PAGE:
Low-income countries have historically depended on a narrow range of primary products and few export markets for the bulk of their export earnings.
But export diversification is associated with higher per capita incomes, lower output volatility, and higher economic stability—relationships that can be tracked using our new publically available dataset, which gives researchers and policymakers access to measures of export diversification and product quality for 178 countries from 1962-2010.
We have looked at two measures of export diversification and their impact on economic growth. One measure captures diversification into new product lines, the other development of a more balanced mix of existing products. Analysis using these measures shows that export diversification in low-income countries is indeed among the most effective drivers of economic growth.
Filed under: Africa, Asia, Economic outlook, Economic research, Finance, Globalization, growth, International Monetary Fund, Investment, LICs, Low-income countries | Tagged: agriculture, Asia-Pacific, China, economic diversification, European Union, export diversification, infrastructure, investment, Kenya, low income countries, manufacturing, South Asia, Sub-Saharan Africa, Tanzania, Uganda, Vietnam | Leave a comment »
Posted on April 14, 2014 by iMFdirect
By IMFdirect editors
Socrates’ famous method to develop his students’ intellect was to question them relentlessly in an unending search for contradictions and the truth—or at the very least, a great quote.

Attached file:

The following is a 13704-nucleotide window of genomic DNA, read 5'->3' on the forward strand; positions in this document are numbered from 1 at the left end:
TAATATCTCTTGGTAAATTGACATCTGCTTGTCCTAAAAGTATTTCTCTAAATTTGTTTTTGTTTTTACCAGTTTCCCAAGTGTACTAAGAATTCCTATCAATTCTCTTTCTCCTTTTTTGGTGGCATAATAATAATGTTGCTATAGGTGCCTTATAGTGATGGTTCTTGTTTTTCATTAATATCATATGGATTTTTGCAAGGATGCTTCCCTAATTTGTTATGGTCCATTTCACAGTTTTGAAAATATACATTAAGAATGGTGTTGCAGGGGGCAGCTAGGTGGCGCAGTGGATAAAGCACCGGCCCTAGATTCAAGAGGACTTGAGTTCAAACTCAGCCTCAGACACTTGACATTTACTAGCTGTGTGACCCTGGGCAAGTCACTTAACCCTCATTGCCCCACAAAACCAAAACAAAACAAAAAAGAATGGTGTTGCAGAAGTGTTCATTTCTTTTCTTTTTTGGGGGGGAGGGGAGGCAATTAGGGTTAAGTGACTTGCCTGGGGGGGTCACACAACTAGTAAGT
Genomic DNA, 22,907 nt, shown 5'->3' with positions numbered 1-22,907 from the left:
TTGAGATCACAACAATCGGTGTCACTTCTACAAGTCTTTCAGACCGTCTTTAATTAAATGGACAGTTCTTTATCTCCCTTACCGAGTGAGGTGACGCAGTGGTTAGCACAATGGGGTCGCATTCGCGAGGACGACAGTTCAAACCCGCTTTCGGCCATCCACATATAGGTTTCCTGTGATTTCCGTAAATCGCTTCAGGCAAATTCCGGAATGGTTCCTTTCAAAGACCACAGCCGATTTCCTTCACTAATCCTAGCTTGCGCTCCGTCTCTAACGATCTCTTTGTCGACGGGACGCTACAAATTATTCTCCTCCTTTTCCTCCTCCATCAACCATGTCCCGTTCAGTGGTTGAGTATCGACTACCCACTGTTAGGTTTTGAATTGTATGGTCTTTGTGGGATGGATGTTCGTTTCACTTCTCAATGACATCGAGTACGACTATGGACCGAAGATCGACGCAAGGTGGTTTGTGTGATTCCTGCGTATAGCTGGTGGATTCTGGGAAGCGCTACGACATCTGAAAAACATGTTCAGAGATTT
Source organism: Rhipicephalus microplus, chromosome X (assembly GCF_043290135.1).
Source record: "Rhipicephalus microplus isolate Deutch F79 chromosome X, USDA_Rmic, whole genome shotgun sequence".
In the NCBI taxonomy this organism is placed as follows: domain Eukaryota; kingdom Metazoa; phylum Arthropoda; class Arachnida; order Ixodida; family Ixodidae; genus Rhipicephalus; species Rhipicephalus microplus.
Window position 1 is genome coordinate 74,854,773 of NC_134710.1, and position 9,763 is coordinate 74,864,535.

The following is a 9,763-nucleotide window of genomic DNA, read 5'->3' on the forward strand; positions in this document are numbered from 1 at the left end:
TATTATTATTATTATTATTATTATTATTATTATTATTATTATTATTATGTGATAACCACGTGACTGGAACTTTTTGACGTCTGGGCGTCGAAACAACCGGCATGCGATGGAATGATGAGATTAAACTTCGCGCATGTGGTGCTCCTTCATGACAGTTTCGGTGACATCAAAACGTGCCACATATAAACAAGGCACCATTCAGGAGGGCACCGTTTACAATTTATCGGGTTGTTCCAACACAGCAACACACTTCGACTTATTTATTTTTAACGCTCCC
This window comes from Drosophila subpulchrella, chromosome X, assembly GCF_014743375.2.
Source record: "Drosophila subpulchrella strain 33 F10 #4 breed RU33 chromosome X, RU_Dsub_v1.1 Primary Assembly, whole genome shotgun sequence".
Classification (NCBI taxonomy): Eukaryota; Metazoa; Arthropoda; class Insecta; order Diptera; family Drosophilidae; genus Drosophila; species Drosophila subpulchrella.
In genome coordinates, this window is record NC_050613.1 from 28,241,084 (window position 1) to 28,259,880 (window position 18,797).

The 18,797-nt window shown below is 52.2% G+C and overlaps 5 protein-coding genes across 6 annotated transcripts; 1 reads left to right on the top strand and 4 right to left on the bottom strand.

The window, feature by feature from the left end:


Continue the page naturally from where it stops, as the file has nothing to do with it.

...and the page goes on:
The method was alive and well among the moderators, panelists and audiences of the IMF’s Spring Meetings seminars that took place alongside official discussions, where boosting high-quality growth, with a focus on the medium term, was at the top of the agenda. Our editors fanned out and found a couple of big themes kept coming up. Here are some of the highlights.
Lots of people are talking about what happens when the flood of easy money into emerging markets thanks to low interest rates in advanced economies like the United States slows even more than it has in the past year.
At a seminar on fiscal policy the discussion focused on the challenges facing policymakers as central banks slowly exit from unconventional monetary policy and interest rates begin rising.
A live poll of the audience found 63 percent said the global economy remains weak and unconventional monetary policies should remain in place.
Filed under: Advanced Economies, Africa, Annual Meetings, Asia, Economic outlook, Emerging Markets, Financial Crisis, Fiscal policy, Globalization, IMF, Inequality, International Monetary Fund, Politics, Public debt | Tagged: Chile, Christine Lagarde, emerging market, Federal Reserve, global economy, growth, income inequality, macroprudential policies, Olivier Blanchard, Oxfam, Program of Seminars, Reserve Bank of India, Spring Meetings, United Kingdom | 1 Comment »